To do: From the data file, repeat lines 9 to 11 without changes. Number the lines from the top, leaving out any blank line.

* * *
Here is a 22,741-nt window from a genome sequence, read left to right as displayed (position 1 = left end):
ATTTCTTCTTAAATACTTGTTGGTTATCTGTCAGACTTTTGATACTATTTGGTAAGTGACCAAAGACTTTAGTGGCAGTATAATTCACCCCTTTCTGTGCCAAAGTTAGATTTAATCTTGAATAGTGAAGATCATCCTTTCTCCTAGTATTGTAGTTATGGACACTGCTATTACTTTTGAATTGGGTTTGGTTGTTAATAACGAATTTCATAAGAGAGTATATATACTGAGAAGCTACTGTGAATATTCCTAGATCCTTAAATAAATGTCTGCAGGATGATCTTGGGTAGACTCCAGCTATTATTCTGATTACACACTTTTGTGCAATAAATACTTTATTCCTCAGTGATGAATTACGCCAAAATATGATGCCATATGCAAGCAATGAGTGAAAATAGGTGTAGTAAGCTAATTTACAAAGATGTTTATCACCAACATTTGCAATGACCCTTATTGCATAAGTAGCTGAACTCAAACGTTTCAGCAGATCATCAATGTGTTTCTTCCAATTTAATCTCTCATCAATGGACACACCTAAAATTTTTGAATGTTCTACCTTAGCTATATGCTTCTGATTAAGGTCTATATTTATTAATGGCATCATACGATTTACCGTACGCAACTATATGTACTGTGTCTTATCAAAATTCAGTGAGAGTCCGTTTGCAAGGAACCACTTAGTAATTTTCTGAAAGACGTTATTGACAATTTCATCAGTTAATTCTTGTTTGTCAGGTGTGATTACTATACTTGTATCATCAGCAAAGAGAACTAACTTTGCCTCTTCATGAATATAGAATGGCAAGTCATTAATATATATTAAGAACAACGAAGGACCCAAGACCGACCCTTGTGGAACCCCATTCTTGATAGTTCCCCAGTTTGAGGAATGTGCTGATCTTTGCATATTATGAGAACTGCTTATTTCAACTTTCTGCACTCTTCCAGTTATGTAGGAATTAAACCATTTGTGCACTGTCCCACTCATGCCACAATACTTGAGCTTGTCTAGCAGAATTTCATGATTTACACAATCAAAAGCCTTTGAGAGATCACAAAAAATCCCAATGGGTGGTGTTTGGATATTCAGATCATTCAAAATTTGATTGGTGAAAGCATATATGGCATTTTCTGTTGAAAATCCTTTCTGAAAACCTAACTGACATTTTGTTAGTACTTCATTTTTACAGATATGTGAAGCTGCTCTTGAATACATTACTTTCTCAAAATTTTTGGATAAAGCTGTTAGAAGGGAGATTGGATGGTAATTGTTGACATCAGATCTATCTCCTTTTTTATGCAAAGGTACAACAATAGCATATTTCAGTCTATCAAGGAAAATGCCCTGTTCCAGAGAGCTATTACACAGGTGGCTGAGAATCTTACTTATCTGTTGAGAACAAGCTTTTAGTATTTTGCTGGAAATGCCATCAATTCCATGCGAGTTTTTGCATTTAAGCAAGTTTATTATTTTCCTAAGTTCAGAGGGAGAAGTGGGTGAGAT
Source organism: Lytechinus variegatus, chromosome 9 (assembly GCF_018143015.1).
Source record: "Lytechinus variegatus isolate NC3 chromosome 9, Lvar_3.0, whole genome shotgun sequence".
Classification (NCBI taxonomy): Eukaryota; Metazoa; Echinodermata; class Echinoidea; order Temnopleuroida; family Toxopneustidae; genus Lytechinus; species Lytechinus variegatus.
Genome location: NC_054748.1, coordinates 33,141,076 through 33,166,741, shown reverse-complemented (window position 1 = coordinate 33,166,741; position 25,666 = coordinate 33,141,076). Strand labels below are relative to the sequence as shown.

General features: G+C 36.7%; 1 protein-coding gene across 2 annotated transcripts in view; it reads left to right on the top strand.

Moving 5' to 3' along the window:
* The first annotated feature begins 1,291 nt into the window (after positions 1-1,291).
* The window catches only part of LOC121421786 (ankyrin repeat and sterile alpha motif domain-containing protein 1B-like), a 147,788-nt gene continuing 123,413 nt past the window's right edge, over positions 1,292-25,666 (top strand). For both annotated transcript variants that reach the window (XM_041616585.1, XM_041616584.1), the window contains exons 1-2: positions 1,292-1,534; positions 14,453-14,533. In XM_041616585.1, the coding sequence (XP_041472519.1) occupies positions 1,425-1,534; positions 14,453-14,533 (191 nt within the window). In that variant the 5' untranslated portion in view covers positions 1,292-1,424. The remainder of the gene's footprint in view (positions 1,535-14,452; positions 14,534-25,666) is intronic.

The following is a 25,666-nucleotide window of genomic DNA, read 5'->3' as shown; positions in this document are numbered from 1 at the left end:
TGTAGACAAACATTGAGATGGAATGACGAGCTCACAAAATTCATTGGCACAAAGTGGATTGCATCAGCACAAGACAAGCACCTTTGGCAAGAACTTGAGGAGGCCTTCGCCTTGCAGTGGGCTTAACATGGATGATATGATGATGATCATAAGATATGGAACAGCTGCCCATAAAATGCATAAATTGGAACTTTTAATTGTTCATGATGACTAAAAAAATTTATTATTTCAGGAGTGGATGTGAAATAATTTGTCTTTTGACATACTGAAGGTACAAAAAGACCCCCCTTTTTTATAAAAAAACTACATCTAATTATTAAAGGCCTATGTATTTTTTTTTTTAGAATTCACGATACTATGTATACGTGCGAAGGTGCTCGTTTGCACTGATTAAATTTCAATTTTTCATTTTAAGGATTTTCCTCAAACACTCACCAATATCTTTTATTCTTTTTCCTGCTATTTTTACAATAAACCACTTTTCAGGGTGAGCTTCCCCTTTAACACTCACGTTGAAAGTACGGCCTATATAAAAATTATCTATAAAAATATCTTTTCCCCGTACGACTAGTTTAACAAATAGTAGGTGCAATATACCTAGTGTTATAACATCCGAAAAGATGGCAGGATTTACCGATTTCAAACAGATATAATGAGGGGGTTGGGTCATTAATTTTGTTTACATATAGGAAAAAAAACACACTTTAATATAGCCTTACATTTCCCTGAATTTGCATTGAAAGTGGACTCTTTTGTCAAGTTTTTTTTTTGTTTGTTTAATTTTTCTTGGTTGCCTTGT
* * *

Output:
* The first annotated feature begins 1,291 nt into the window (after positions 1-1,291).
* The window catches only part of LOC121421786 (ankyrin repeat and sterile alpha motif domain-containing protein 1B-like), a 147,788-nt gene continuing 123,413 nt past the window's right edge, over positions 1,292-25,666 (top strand). For both annotated transcript variants that reach the window (XM_041616585.1, XM_041616584.1), the window contains exons 1-2: positions 1,292-1,534; positions 14,453-14,533. In XM_041616585.1, the coding sequence (XP_041472519.1) occupies positions 1,425-1,534; positions 14,453-14,533 (191 nt within the window). In that variant the 5' untranslated portion in view covers positions 1,292-1,424. The remainder of the gene's footprint in view (positions 1,535-14,452; positions 14,534-25,666) is intronic.

The following is a 25,666-nucleotide window of genomic DNA, read 5'->3' as shown; positions in this document are numbered from 1 at the left end: